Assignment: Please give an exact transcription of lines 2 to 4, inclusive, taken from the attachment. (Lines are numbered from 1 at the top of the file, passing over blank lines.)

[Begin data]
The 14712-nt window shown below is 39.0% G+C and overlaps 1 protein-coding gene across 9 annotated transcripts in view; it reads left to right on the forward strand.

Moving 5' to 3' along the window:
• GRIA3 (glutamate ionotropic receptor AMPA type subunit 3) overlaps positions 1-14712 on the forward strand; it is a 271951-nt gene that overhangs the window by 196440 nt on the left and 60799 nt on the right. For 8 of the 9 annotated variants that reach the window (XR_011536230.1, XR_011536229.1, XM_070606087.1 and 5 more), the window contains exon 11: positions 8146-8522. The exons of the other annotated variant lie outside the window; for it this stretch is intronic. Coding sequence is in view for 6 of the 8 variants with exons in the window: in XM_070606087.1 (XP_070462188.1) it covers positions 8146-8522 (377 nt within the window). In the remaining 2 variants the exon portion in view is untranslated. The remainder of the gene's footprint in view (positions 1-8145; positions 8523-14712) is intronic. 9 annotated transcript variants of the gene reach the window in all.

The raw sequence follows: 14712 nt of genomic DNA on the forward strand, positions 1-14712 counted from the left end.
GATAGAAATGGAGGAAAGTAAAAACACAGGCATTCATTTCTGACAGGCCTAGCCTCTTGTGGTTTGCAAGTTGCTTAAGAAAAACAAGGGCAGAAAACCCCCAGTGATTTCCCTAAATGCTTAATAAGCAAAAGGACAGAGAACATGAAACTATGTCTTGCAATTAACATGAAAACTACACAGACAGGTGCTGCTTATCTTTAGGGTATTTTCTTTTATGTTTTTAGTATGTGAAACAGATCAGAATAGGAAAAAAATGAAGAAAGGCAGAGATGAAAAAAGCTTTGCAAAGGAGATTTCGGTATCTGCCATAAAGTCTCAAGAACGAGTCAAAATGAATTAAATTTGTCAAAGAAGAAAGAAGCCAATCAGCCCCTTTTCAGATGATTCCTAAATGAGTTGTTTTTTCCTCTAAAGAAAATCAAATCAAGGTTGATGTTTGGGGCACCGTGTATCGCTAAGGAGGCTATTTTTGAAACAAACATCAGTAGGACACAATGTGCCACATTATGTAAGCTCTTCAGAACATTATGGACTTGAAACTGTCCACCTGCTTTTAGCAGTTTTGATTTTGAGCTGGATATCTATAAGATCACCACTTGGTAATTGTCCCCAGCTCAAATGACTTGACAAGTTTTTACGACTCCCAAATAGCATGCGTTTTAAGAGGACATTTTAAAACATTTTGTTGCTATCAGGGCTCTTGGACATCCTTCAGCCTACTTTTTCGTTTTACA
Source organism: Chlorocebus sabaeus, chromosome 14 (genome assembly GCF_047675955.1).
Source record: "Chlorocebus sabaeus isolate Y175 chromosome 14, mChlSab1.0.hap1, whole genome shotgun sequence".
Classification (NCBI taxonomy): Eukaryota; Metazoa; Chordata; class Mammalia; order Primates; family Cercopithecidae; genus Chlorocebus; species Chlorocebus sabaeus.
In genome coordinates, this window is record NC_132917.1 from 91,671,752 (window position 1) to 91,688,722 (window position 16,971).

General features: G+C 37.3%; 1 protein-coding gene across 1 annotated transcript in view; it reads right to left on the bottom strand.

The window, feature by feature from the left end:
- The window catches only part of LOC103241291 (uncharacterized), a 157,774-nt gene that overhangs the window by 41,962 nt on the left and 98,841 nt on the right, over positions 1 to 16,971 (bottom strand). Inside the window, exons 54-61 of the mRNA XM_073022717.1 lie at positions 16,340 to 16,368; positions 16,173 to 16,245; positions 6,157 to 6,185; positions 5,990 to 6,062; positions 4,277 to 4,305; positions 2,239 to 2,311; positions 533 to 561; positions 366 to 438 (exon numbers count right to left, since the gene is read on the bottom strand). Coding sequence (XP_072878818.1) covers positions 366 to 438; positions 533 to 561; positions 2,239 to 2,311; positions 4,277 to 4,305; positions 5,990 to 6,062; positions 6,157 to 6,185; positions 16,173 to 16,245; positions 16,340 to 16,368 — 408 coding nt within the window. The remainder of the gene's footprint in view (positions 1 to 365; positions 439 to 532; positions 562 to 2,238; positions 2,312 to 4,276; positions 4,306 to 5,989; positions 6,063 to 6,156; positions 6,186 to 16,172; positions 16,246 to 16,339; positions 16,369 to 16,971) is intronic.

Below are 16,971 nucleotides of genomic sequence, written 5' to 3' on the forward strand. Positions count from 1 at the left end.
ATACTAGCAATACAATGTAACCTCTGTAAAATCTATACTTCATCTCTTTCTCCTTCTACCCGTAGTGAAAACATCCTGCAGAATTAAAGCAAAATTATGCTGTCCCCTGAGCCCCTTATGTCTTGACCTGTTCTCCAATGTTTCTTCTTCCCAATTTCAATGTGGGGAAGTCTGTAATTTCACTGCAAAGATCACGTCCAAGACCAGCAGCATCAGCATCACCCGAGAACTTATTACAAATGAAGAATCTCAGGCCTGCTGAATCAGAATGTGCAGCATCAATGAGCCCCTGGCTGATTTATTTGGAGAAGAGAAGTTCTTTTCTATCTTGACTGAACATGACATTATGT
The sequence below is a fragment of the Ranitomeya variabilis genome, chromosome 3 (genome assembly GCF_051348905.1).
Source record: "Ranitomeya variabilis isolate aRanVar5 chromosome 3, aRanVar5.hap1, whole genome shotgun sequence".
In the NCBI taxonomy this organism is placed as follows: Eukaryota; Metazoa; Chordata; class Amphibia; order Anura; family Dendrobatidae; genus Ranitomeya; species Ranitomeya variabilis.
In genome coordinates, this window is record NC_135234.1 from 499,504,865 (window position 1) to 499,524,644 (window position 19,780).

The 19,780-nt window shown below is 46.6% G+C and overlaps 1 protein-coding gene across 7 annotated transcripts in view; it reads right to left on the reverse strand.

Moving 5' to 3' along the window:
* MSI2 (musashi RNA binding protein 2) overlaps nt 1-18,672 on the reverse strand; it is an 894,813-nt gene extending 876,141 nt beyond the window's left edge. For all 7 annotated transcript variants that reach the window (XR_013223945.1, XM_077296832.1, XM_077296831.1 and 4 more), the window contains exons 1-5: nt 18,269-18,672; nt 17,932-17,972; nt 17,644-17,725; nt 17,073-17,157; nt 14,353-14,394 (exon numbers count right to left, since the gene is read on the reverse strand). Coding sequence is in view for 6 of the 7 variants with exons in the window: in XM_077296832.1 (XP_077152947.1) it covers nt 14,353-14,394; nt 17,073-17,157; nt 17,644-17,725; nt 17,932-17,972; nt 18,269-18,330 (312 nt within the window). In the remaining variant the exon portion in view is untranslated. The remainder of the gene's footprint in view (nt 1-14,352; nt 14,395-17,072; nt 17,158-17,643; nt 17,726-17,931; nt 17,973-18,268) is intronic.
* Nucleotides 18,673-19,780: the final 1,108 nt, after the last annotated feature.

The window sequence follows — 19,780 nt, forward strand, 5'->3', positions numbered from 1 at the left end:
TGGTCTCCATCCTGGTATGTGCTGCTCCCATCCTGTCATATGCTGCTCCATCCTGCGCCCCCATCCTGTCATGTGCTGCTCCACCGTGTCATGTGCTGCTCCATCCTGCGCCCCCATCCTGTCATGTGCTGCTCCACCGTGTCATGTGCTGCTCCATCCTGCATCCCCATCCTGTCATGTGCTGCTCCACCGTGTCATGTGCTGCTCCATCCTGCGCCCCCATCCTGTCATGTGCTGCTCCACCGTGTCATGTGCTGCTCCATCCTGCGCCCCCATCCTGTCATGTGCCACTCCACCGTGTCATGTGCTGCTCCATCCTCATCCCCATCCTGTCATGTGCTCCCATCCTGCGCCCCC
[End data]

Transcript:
Moving 5' to 3' along the window:
• GRIA3 (glutamate ionotropic receptor AMPA type subunit 3) overlaps positions 1-14712 on the forward strand; it is a 271951-nt gene that overhangs the window by 196440 nt on the left and 60799 nt on the right. For 8 of the 9 annotated variants that reach the window (XR_011536230.1, XR_011536229.1, XM_070606087.1 and 5 more), the window contains exon 11: positions 8146-8522. The exons of the other annotated variant lie outside the window; for it this stretch is intronic. Coding sequence is in view for 6 of the 8 variants with exons in the window: in XM_070606087.1 (XP_070462188.1) it covers positions 8146-8522 (377 nt within the window). In the remaining 2 variants the exon portion in view is untranslated. The remainder of the gene's footprint in view (positions 1-8145; positions 8523-14712) is intronic. 9 annotated transcript variants of the gene reach the window in all.

The raw sequence follows: 14712 nt of genomic DNA on the forward strand, positions 1-14712 counted from the left end.